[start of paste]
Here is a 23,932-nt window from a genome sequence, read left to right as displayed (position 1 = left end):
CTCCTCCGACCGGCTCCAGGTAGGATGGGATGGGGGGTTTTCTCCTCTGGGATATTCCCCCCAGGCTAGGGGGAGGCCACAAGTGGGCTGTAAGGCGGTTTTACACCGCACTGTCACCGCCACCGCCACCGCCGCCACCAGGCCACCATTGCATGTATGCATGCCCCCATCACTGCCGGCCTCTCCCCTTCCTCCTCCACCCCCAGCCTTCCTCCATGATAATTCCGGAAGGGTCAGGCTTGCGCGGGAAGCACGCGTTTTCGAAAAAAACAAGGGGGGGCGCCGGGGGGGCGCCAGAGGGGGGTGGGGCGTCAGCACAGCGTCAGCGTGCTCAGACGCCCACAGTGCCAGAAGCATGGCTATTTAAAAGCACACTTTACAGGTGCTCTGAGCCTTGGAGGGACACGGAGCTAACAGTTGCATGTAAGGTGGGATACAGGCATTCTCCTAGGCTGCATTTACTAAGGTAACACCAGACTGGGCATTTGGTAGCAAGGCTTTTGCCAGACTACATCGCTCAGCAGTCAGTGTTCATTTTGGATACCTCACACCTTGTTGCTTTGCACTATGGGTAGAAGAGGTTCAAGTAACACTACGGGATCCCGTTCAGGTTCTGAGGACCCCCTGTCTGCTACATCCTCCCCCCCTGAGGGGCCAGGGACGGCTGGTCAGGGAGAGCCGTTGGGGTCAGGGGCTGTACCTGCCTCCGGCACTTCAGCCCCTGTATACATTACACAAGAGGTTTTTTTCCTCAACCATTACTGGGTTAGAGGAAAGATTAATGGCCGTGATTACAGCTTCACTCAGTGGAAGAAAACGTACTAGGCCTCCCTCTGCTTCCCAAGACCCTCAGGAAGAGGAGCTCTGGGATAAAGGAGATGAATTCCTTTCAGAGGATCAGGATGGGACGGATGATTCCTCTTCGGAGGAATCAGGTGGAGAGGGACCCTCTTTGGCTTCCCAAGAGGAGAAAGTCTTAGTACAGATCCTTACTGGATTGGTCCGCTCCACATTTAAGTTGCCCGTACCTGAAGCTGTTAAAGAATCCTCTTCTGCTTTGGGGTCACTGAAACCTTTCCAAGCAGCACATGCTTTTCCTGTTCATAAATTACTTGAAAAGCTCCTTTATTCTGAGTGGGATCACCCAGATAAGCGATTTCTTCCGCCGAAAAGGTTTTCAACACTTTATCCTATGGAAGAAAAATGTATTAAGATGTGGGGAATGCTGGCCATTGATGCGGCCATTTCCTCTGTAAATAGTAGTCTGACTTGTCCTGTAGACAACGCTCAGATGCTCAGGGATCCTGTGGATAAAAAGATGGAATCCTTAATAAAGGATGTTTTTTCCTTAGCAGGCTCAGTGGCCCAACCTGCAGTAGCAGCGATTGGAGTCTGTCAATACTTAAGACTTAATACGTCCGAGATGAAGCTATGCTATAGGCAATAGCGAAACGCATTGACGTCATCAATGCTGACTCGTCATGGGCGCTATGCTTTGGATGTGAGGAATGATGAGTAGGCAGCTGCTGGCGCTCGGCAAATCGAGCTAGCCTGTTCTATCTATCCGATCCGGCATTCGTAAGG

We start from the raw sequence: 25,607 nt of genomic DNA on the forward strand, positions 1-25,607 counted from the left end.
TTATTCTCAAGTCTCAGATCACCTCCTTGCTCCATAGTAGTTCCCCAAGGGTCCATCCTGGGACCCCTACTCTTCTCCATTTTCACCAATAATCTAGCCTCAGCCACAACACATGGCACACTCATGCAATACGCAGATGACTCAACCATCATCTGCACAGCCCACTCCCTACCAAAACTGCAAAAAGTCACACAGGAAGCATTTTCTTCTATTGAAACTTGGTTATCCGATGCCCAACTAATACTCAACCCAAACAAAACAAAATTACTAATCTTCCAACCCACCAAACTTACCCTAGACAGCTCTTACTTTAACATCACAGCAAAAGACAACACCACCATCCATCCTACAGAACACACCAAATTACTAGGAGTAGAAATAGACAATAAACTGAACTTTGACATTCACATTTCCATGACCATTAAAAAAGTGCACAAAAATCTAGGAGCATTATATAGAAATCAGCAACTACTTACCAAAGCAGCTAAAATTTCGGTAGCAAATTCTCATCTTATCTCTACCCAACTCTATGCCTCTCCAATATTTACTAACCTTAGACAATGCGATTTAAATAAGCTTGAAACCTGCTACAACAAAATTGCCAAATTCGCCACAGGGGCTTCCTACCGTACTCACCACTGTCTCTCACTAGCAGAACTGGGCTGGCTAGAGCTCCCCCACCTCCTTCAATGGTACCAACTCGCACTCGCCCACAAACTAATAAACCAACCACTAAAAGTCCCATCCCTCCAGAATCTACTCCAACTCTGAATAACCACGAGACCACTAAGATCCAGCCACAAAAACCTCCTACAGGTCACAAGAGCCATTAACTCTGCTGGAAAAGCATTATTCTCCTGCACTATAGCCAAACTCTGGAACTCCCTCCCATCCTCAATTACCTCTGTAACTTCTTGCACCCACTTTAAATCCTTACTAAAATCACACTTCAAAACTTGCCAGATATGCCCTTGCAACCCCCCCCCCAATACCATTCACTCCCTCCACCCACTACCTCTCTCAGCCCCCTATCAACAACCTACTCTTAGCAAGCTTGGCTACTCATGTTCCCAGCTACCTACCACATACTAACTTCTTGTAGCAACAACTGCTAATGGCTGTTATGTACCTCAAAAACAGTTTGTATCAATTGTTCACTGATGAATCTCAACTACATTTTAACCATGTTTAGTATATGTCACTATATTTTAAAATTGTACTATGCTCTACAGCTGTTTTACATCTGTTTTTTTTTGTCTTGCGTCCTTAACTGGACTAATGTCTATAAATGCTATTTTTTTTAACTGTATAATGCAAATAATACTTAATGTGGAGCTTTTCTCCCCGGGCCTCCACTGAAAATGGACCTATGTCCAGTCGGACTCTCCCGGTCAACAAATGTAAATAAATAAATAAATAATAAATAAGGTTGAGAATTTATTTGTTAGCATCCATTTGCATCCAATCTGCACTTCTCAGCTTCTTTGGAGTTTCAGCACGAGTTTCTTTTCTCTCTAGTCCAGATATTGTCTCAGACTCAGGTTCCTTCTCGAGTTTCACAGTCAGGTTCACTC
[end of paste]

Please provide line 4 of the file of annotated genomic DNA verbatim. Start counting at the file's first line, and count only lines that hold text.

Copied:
TTATTCTCAAGTCTCAGATCACCTCCTTGCTCCATAGTAGTTCCCCAAGGGTCCATCCTGGGACCCCTACTCTTCTCCATTTTCACCAATAATCTAGCCTCAGCCACAACACATGGCACACTCATGCAATACGCAGATGACTCAACCATCATCTGCACAGCCCACTCCCTACCAAAACTGCAAAAAGTCACACAGGAAGCATTTTCTTCTATTGAAACTTGGTTATCCGATGCCCAACTAATACTCAACCCAAACAAAACAAAATTACTAATCTTCCAACCCACCAAACTTACCCTAGACAGCTCTTACTTTAACATCACAGCAAAAGACAACACCACCATCCATCCTACAGAACACACCAAATTACTAGGAGTAGAAATAGACAATAAACTGAACTTTGACATTCACATTTCCATGACCATTAAAAAAGTGCACAAAAATCTAGGAGCATTATATAGAAATCAGCAACTACTTACCAAAGCAGCTAAAATTTCGGTAGCAAATTCTCATCTTATCTCTACCCAACTCTATGCCTCTCCAATATTTACTAACCTTAGACAATGCGATTTAAATAAGCTTGAAACCTGCTACAACAAAATTGCCAAATTCGCCACAGGGGCTTCCTACCGTACTCACCACTGTCTCTCACTAGCAGAACTGGGCTGGCTAGAGCTCCCCCACCTCCTTCAATGGTACCAACTCGCACTCGCCCACAAACTAATAAACCAACCACTAAAAGTCCCATCCCTCCAGAATCTACTCCAACTCTGAATAACCACGAGACCACTAAGATCCAGCCACAAAAACCTCCTACAGGTCACAAGAGCCATTAACTCTGCTGGAAAAGCATTATTCTCCTGCACTATAGCCAAACTCTGGAACTCCCTCCCATCCTCAATTACCTCTGTAACTTCTTGCACCCACTTTAAATCCTTACTAAAATCACACTTCAAAACTTGCCAGATATGCCCTTGCAACCCCCCCCCCAATACCATTCACTCCCTCCACCCACTACCTCTCTCAGCCCCCTATCAACAACCTACTCTTAGCAAGCTTGGCTACTCATGTTCCCAGCTACCTACCACATACTAACTTCTTGTAGCAACAACTGCTAATGGCTGTTATGTACCTCAAAAACAGTTTGTATCAATTGTTCACTGATGAATCTCAACTACATTTTAACCATGTTTAGTATATGTCACTATATTTTAAAATTGTACTATGCTCTACAGCTGTTTTACATCTGTTTTTTTTTGTCTTGCGTCCTTAACTGGACTAATGTCTATAAATGCTATTTTTTTTAACTGTATAATGCAAATAATACTTAATGTGGAGCTTTTCTCCCCGGGCCTCCACTGAAAATGGACCTATGTCCAGTCGGACTCTCCCGGTCAACAAATGTAAATAAATAAATAAATAATAAATAAGGTTGAGAATTTATTTGTTAGCATCCATTTGCATCCAATCTGCACTTCTCAGCTTCTTTGGAGTTTCAGCACGAGTTTCTTTTCTCTCTAGTCCAGATATTGTCTCAGACTCAGGTTCCTTCTCGAGTTTCACAGTCAGGTTCACTC